My Goal Was To Finish A 70.3 - And I Qualified For The World Championship
How I bought in, found my spark and built a brand new life.
When I was 26, I bought a road bike with the big goal of finishing a 70.3.
I was 4 years into Corporate America and my life felt so uninspiring. I was succeeding at work, but felt like I was settling. I was fighting this confusing internal conflict while everyone around me kept telling me how great I was doing.
I had this relentless voice in my head screaming at me to go do something BIG.
I always dreamed of a life of physical accomplishment, mental creativity and impact. But somehow I became ok with selling something over the phone and seeing a paycheck hit my bank account every two weeks. I looked around and thought, "how did I let this happen?"
It was time to take action and create some new opportunity for myself.
The biggest thing I could think of was finishing a half Ironman, so I decided I was going to do it. The first thing I needed was a bike. My fitness investments up to this point were $50/month gym memberships and buying the occasional fitness contraption for under $100.
Just considering spending more than a few hundred bucks on a bike had me nervous, hesitant, excited and optimistic all at once.
I hadn't ridden a bike since I was a kid and barely knew anything about triathlon. All I knew was this: triathlons were exciting and my life was not. I decided to push all my chips to the middle of the table and create a spark for myself.
I went to the local Trek store and bought a road bike for $1,427.
I was overwhelmed and I loved it.
My head was spinning just trying to keep up with the gear I needed to ride. I needed a bike, clip-in shoes, padded shorts, jersey with pockets, helmet, sunglasses, water bottles, fuel and more.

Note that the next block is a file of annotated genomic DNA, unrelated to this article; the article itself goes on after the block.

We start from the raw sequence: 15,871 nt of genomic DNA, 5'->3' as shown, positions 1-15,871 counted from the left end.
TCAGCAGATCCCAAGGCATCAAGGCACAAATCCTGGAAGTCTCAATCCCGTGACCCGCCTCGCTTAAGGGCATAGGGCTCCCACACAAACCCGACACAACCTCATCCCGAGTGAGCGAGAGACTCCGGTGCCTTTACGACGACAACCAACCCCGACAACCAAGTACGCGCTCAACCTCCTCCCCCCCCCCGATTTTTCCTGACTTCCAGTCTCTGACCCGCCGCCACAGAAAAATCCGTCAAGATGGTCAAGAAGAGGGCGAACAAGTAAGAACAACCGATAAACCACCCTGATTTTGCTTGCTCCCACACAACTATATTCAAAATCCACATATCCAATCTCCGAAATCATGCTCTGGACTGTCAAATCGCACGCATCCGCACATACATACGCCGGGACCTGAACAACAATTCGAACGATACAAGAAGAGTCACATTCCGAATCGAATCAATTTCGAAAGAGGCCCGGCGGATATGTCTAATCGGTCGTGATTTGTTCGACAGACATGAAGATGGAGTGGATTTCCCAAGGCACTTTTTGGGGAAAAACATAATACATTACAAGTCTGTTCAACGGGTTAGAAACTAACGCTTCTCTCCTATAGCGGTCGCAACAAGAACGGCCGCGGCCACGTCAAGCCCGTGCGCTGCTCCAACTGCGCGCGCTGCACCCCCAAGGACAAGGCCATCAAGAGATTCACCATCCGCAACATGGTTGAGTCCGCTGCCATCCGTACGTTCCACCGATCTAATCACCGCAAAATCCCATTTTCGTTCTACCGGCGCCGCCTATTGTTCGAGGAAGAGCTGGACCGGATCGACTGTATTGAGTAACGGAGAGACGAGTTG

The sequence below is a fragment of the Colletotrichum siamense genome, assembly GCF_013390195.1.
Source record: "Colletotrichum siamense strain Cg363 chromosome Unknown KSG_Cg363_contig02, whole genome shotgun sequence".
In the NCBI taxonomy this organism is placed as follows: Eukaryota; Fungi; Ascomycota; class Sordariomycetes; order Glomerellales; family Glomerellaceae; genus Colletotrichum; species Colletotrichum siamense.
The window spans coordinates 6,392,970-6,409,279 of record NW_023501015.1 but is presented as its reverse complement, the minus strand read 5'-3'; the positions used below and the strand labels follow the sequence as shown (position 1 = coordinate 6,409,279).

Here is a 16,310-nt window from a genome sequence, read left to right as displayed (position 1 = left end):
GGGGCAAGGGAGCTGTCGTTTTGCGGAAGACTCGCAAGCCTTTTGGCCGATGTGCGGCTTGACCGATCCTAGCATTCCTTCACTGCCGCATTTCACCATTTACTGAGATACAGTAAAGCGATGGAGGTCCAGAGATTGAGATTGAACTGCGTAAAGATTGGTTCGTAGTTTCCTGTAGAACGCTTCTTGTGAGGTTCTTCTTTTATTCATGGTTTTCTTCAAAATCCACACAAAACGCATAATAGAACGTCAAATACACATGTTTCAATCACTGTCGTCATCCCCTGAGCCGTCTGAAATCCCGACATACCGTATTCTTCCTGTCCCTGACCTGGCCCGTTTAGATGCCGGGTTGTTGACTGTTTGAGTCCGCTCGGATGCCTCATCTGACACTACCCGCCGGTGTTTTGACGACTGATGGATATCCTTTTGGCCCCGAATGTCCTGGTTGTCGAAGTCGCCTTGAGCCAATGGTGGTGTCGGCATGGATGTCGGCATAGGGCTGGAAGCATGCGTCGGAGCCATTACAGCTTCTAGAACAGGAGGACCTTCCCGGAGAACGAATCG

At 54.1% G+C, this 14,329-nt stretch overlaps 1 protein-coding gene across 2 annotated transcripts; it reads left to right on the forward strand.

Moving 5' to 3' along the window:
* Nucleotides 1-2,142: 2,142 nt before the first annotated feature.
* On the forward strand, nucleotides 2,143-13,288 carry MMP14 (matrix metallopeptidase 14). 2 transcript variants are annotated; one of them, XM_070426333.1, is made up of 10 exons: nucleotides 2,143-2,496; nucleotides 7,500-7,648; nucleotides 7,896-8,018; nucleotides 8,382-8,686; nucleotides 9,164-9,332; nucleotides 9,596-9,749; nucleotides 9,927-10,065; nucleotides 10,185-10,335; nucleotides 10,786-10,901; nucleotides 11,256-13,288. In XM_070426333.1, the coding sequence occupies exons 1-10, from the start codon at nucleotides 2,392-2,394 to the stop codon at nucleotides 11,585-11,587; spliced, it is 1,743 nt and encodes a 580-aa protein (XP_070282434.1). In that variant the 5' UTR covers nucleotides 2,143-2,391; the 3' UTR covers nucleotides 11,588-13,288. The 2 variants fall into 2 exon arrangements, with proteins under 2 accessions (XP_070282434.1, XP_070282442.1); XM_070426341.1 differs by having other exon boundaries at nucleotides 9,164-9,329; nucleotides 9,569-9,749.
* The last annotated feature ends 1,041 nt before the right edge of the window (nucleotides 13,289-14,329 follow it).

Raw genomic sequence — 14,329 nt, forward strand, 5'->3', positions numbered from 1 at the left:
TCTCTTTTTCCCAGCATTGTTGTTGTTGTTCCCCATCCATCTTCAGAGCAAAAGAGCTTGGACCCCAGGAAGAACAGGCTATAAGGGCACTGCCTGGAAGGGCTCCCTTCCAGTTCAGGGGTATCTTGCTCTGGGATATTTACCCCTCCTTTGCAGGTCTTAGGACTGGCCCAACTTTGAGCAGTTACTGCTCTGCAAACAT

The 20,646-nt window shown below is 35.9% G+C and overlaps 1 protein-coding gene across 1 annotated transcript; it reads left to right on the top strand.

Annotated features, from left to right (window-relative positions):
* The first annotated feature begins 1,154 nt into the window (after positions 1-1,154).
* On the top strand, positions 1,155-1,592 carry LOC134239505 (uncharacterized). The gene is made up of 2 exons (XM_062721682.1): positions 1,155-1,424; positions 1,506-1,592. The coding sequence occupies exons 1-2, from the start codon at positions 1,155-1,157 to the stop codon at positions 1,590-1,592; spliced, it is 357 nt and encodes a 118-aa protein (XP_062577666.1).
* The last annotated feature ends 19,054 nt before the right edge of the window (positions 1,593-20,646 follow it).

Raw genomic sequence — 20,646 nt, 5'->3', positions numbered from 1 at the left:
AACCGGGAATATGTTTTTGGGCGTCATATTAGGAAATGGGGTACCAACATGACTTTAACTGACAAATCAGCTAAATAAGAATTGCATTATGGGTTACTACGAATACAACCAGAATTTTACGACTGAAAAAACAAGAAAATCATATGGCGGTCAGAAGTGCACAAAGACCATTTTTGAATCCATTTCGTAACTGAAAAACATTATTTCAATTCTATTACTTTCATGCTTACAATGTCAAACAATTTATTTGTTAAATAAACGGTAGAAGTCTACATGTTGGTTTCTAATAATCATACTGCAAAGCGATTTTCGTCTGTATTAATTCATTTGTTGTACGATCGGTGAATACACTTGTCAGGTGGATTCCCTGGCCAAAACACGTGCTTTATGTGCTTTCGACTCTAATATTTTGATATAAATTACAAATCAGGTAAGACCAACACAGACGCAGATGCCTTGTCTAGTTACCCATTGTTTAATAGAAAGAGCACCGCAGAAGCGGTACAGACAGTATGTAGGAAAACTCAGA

It was never ending, but I leaned into learning about it all.
The combination of gaining knowledge (about something interesting to me) and challenging myself physically gave me a sense of purpose right away. I was learning, getting fit and simply loved riding my bike. My spark had caught flame and I was on my way to becoming a triathlete!!
Then I snapped my ankle 3 days before my first triathlon.
Tears streamed down my face as I sat helplessly in an Emergency Room wheelchair. My 2 months of training felt like they were for nothing. The entire effort seemed like a failure.
It felt like life was laughing maniacally at who I was trying to become.
I felt beaten and defeated. I felt like I was never going to escape this unfulfilling life I was trying so hard to claw my way out of. My spirit was shattered to pieces like a broken plate on the hospital's cafeteria floor.
2019 was now committed to surgery and rehab and my goal to finish a 70.3 was pushed to 2020.
The world had different plans, but I was not going to let my spirit be broken again. I capitalized on the 2020 lockdowns and spent every single weekend riding my bike through the winding and rolling hills of the Philly suburbs. The world looked different behind handlebars and I was addicted to the view.
The timeline on my goals grew.
My race registration deferred to Boulder 70.3 on August 7, 2021 - exactly 900 days from the day I bought my bike.
All the extra time let me work through hard-headed beginner mistakes. I hired a coach, was introduced to heart rate training and gained a ton of confidence (with data to back it up). I realized I could reliably predict times for the swim, bike and run on race day and the idea of not finishing was no longer on my radar.
I got more aggressive with my goals and thought: if I can finish in under 5 hours, I have a shot to qualify for the 70.3 World Championship.
Race day arrived. I walked through the swim chute and towards the starting line with silent tears streaming down my face. There was a magnetic force radiating from my heart that felt heavy and light at the same time.
I felt like I was about to do something amazing. But I also felt like I had just done something amazing.
It took me 900 days of not giving up to make it to a 70.3 starting line. In my mind, I had already won. I wiped tears from my eyes, strapped on my goggles and sprinted into the water.
I had a strong swim, the bike of my life and held on just long enough on the run.
I finished in 4:58:15 and qualified for the Ironman 70.3 World Championship in St. George, Utah.
If you expand your timeline and don't give up, you will achieve more than your mind can currently comprehend.
I'm sharing this with the hope that you find your spark, stay in your fight and don't let life break your spirit.
If you can learn one thing from me, it's that not giving up will set you up to accomplish more than you can possibly imagine.